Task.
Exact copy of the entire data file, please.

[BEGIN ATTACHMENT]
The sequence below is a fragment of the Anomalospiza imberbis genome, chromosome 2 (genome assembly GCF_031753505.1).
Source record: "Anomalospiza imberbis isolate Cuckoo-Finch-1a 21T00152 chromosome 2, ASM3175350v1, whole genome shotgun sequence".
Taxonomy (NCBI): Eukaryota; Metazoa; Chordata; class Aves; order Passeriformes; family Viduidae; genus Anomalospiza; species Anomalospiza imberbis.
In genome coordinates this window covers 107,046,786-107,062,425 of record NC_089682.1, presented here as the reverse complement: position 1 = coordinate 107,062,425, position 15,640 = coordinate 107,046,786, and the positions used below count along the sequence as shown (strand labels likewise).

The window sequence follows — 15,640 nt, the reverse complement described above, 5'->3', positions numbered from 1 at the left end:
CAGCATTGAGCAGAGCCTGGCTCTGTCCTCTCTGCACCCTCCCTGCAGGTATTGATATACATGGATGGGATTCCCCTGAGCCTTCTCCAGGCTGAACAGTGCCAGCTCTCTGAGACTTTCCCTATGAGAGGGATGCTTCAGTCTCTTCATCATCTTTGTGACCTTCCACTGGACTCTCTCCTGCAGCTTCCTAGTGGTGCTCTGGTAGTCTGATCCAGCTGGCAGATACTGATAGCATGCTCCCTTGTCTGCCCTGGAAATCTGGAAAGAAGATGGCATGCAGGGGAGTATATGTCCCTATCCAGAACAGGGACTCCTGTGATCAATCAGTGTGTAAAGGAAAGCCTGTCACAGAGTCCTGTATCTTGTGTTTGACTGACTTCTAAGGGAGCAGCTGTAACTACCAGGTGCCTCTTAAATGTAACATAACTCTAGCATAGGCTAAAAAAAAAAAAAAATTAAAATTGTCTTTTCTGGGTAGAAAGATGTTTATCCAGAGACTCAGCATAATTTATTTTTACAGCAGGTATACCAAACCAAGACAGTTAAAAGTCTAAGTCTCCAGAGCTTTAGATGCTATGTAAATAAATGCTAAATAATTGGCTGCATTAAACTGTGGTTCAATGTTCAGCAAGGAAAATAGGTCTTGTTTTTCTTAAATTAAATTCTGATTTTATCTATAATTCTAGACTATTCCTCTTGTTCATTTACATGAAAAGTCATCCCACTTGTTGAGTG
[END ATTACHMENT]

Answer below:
The sequence below is a fragment of the Anomalospiza imberbis genome, chromosome 2 (genome assembly GCF_031753505.1).
Source record: "Anomalospiza imberbis isolate Cuckoo-Finch-1a 21T00152 chromosome 2, ASM3175350v1, whole genome shotgun sequence".
Taxonomy (NCBI): Eukaryota; Metazoa; Chordata; class Aves; order Passeriformes; family Viduidae; genus Anomalospiza; species Anomalospiza imberbis.
In genome coordinates this window covers 107,046,786-107,062,425 of record NC_089682.1, presented here as the reverse complement: position 1 = coordinate 107,062,425, position 15,640 = coordinate 107,046,786, and the positions used below count along the sequence as shown (strand labels likewise).

The window sequence follows — 15,640 nt, the reverse complement described above, 5'->3', positions numbered from 1 at the left end:
CAGCATTGAGCAGAGCCTGGCTCTGTCCTCTCTGCACCCTCCCTGCAGGTATTGATATACATGGATGGGATTCCCCTGAGCCTTCTCCAGGCTGAACAGTGCCAGCTCTCTGAGACTTTCCCTATGAGAGGGATGCTTCAGTCTCTTCATCATCTTTGTGACCTTCCACTGGACTCTCTCCTGCAGCTTCCTAGTGGTGCTCTGGTAGTCTGATCCAGCTGGCAGATACTGATAGCATGCTCCCTTGTCTGCCCTGGAAATCTGGAAAGAAGATGGCATGCAGGGGAGTATATGTCCCTATCCAGAACAGGGACTCCTGTGATCAATCAGTGTGTAAAGGAAAGCCTGTCACAGAGTCCTGTATCTTGTGTTTGACTGACTTCTAAGGGAGCAGCTGTAACTACCAGGTGCCTCTTAAATGTAACATAACTCTAGCATAGGCTAAAAAAAAAAAAAAATTAAAATTGTCTTTTCTGGGTAGAAAGATGTTTATCCAGAGACTCAGCATAATTTATTTTTACAGCAGGTATACCAAACCAAGACAGTTAAAAGTCTAAGTCTCCAGAGCTTTAGATGCTATGTAAATAAATGCTAAATAATTGGCTGCATTAAACTGTGGTTCAATGTTCAGCAAGGAAAATAGGTCTTGTTTTTCTTAAATTAAATTCTGATTTTATCTATAATTCTAGACTATTCCTCTTGTTCATTTACATGAAAAGTCATCCCACTTGTTGAGTG